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amazon's huge move to acquire the grocery chain whole foods and how its blockbuster 13.7 -- say it with me, robin. >> billion. >> -- billion with a "b" dollar deal will affect the way you shop and rebecca jarvis is here with us with all the details. you're back with all the details. you were here earlier. >> good to see both of you, michael and robin. this puts amazon on track to be one of the top five grocers in the country in the next five years. the company that completely changed retail is now taking aim at revolutionizing how we shop for food. it's the tech titan that just keeps on growing. amazon already a leader in online shopping furthering its aim at the way we get our food. last week putting in a $13.7 billion bid to acquire whole foods markets, looking to boost its stake in an industry it struggled with in the past. >> amazon has tried, they have amazon fresh. but they haven't really made a big push. they've been seen as being behind online in the grocery space.
>> reporter: amazon now taking direct aim at companies like walmart, one of america's biggest grocery sellers and other delivery grocery services like freshdirect and peapod and some industry experts say amazon's ceo has something other companies do not, an ability to cut costs. >> jeff bezos historically has done whatever it takes to really transform a business at the expense of profitability or quarter-to-quarter results. >> reporter: bezos' company which has already revolutionized the way we buy books, clothing and electronics online -- >> alexa, is it going to rain tonight? >> alexa, what's on my calender? >> alexa, turn the lights off. >> okay. >> reporter: and even by voice with their hot echo line. >> alexa, take a photo. >> reporter: now with its technology reaching for our refrigerators, many are wondering will the amazon giant soon dominate every aspect of our shopping. the deal also prompting some very funny reactions on social including this tweet referencing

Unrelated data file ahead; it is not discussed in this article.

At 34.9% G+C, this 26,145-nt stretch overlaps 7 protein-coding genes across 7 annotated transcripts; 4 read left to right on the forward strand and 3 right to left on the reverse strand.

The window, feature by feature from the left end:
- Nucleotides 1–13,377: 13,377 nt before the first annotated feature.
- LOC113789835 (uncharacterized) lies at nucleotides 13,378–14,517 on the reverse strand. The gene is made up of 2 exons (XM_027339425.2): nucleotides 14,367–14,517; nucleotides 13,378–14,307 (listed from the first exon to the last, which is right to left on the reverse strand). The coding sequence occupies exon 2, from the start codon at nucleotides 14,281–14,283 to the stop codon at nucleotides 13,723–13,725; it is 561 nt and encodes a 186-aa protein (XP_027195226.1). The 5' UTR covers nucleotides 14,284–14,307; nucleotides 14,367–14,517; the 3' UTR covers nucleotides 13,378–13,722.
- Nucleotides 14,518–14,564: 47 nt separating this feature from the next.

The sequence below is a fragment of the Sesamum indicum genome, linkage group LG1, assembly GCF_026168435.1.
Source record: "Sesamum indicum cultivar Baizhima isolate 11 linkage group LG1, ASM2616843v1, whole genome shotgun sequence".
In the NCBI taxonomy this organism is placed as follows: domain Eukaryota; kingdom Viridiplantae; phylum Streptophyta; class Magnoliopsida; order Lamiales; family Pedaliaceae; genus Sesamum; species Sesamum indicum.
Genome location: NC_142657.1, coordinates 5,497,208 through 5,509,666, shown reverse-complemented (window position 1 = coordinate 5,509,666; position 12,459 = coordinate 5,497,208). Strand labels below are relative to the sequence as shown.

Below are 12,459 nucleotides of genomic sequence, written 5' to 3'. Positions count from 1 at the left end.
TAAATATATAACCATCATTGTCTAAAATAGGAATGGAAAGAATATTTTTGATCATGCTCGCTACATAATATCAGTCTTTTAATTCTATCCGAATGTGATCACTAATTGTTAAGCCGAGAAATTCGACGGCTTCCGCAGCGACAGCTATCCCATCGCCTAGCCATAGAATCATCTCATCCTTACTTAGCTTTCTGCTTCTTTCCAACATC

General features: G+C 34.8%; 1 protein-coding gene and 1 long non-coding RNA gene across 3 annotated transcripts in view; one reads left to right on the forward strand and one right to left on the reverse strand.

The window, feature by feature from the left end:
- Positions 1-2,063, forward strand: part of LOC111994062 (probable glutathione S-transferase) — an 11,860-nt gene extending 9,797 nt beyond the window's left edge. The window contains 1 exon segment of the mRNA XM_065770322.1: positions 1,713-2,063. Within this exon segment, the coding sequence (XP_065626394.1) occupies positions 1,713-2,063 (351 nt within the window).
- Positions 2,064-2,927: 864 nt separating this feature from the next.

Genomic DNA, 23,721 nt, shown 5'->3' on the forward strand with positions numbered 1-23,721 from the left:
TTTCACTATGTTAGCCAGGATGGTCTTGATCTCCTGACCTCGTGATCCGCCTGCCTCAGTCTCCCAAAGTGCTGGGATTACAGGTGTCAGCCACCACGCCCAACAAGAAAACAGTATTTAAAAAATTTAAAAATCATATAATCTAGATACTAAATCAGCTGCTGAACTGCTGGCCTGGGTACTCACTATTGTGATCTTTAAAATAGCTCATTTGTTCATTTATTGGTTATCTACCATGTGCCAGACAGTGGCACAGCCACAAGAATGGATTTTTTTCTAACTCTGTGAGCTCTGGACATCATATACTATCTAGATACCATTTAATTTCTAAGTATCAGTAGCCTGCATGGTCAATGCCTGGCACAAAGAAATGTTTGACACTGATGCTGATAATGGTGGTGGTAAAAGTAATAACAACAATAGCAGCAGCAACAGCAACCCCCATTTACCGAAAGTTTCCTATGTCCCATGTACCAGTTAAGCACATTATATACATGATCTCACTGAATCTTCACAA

amazon's ceo bezos. alexa, buy me something from whole foods. alexa, buying whole foods. bezos, oops. and then there was this one. all i can hope for is free prime delivery on my groceries from whole foods. but all kidding aside, this is a huge game-changer for groceries and seen amazon change the world. now they're aiming at groceries. >> someone also said i also spent $13 billion at whole foods. thank you rebecca. stay in tune. donny deutsch, we know it's a big story. amazon, when they sold books way back. >> i interviewed bezos in 2007 when he was just selling books and i remember during the commercial break he said, donny, i'm just getting started. the irony is he's just getting started now. i'll introduce ontail, retailing and online combined and basically what he's realizing and this is just the first category is you can combine the two.
you're going to see in this whole foods situation where people may be online buy their canned goods but there's issues when you want -- the touch factor when you want to buy meat and fish and things like that so the stuff is waiting for you when you come in but then you just get your perishables so all kinds of combinations and see this with pharmaceuticals to come. this is just the beginning. four out of ten dollars online goes to amazon. think about that. just about half of everything -- everything in this country is amazon. stunning. >> and, rebecca, they've always been on the cutting edge of technology. but a lot of people wondering and you kind of alluded to it earlier, how will it change the way you shop for groceries? >> and as donny points out this is a ceo, jeff bezos who is obsessed, obsessed and he continuously hammers this point home with all of his employees, obsessed with what the consumer wants and knowing what the consumer wants before they even know. so convenience. the biggest change you might see are in their stores. amazon go, for example, one of their stores is cashierless. you don't necessarily need to wait in a checkout line anymore.
they're completely reimaging that in-store experience. also you have alexa. now alexa, you can place your orders through alexa, get your groceries that way, and because they know what you want before you know it, you don't even necessarily have to place orders in the future. they'll deliver them to you in a matter of minutes. >> that's scary. >> every aspect. >> you know what's interesting, some people are saying a little worried. jeff bezos has a quote that says you will be irresponsible as a human being if you don't have shop through amazon. that's kind of a stunning set of words. they are -- the difference between this company and every other company before them they're not in the car business but the buying of stuff business and so you go, where does that go? and one day they buy nfl rights and it just doesn't stop. because you name whatever we do buy, think, consume, they can go in that business. >> how big is too big and at what point could people have concerns it could become a monopoly?